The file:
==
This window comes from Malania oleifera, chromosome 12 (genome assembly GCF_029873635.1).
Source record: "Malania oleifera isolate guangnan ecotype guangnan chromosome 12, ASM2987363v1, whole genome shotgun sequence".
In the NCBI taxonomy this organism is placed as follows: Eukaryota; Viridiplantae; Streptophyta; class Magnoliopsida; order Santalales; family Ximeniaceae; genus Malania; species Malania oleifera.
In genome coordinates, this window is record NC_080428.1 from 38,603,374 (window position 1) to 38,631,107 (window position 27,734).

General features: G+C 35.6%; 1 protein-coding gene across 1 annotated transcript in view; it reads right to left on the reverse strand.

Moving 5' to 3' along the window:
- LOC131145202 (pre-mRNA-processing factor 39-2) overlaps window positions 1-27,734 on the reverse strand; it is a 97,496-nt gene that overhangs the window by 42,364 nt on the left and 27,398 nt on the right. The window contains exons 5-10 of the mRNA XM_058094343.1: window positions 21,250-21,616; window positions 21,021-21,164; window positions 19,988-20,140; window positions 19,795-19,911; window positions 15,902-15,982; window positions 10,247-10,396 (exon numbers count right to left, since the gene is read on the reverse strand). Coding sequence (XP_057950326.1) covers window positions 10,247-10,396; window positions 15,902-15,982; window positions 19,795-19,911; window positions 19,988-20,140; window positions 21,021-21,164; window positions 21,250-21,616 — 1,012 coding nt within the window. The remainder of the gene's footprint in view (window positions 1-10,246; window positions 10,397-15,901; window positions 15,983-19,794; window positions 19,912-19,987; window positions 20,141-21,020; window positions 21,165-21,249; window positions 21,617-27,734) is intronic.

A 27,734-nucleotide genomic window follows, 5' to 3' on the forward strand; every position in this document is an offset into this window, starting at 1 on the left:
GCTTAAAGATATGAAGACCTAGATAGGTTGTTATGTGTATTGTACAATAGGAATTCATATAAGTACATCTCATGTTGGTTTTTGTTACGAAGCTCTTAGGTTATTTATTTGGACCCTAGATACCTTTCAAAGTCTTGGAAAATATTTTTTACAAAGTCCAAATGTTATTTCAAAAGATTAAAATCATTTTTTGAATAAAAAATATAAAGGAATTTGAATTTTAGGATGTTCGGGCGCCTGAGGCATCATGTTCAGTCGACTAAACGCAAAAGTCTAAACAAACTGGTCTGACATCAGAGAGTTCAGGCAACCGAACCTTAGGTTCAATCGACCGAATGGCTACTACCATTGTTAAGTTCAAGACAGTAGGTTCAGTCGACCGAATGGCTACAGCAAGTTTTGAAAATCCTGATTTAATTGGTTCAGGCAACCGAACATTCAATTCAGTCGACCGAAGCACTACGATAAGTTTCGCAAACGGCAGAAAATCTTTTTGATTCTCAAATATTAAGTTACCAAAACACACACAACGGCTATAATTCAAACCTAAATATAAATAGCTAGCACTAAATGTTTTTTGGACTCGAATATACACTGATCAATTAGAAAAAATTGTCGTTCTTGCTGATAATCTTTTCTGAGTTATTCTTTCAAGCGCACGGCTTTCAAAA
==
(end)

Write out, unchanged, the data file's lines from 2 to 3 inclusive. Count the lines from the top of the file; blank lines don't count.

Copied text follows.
Source record: "Malania oleifera isolate guangnan ecotype guangnan chromosome 12, ASM2987363v1, whole genome shotgun sequence".
In the NCBI taxonomy this organism is placed as follows: Eukaryota; Viridiplantae; Streptophyta; class Magnoliopsida; order Santalales; family Ximeniaceae; genus Malania; species Malania oleifera.